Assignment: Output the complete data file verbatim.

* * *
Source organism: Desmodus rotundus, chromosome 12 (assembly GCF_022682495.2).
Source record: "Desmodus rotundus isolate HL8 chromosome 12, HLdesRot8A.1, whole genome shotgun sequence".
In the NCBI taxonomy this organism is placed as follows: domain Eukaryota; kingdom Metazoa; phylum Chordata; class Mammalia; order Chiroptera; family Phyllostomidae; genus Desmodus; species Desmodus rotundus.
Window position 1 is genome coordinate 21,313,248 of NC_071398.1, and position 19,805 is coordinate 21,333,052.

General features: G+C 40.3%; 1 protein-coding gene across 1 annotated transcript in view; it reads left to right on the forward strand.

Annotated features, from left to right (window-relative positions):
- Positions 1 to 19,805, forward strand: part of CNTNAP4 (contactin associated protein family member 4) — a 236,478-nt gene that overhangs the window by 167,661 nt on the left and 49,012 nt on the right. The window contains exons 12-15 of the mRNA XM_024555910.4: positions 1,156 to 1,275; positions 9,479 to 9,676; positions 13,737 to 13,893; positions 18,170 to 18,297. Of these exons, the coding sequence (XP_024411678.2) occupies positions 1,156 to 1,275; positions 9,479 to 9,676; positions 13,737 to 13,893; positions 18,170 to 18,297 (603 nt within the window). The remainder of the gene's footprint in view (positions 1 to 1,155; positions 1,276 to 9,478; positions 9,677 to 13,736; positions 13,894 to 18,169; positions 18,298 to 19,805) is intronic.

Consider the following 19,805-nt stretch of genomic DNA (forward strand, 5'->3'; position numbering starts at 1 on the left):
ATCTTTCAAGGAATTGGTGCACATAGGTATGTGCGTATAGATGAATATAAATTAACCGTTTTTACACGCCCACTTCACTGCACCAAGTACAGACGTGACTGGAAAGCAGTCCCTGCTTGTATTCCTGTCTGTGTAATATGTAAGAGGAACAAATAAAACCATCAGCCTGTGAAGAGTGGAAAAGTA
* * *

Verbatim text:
Source organism: Desmodus rotundus, chromosome 12 (assembly GCF_022682495.2).
Source record: "Desmodus rotundus isolate HL8 chromosome 12, HLdesRot8A.1, whole genome shotgun sequence".
In the NCBI taxonomy this organism is placed as follows: domain Eukaryota; kingdom Metazoa; phylum Chordata; class Mammalia; order Chiroptera; family Phyllostomidae; genus Desmodus; species Desmodus rotundus.
Window position 1 is genome coordinate 21,313,248 of NC_071398.1, and position 19,805 is coordinate 21,333,052.

General features: G+C 40.3%; 1 protein-coding gene across 1 annotated transcript in view; it reads left to right on the forward strand.

Annotated features, from left to right (window-relative positions):
- Positions 1 to 19,805, forward strand: part of CNTNAP4 (contactin associated protein family member 4) — a 236,478-nt gene that overhangs the window by 167,661 nt on the left and 49,012 nt on the right. The window contains exons 12-15 of the mRNA XM_024555910.4: positions 1,156 to 1,275; positions 9,479 to 9,676; positions 13,737 to 13,893; positions 18,170 to 18,297. Of these exons, the coding sequence (XP_024411678.2) occupies positions 1,156 to 1,275; positions 9,479 to 9,676; positions 13,737 to 13,893; positions 18,170 to 18,297 (603 nt within the window). The remainder of the gene's footprint in view (positions 1 to 1,155; positions 1,276 to 9,478; positions 9,677 to 13,736; positions 13,894 to 18,169; positions 18,298 to 19,805) is intronic.

Consider the following 19,805-nt stretch of genomic DNA (forward strand, 5'->3'; position numbering starts at 1 on the left):
ATCTTTCAAGGAATTGGTGCACATAGGTATGTGCGTATAGATGAATATAAATTAACCGTTTTTACACGCCCACTTCACTGCACCAAGTACAGACGTGACTGGAAAGCAGTCCCTGCTTGTATTCCTGTCTGTGTAATATGTAAGAGGAACAAATAAAACCATCAGCCTGTGAAGAGTGGAAAAGTA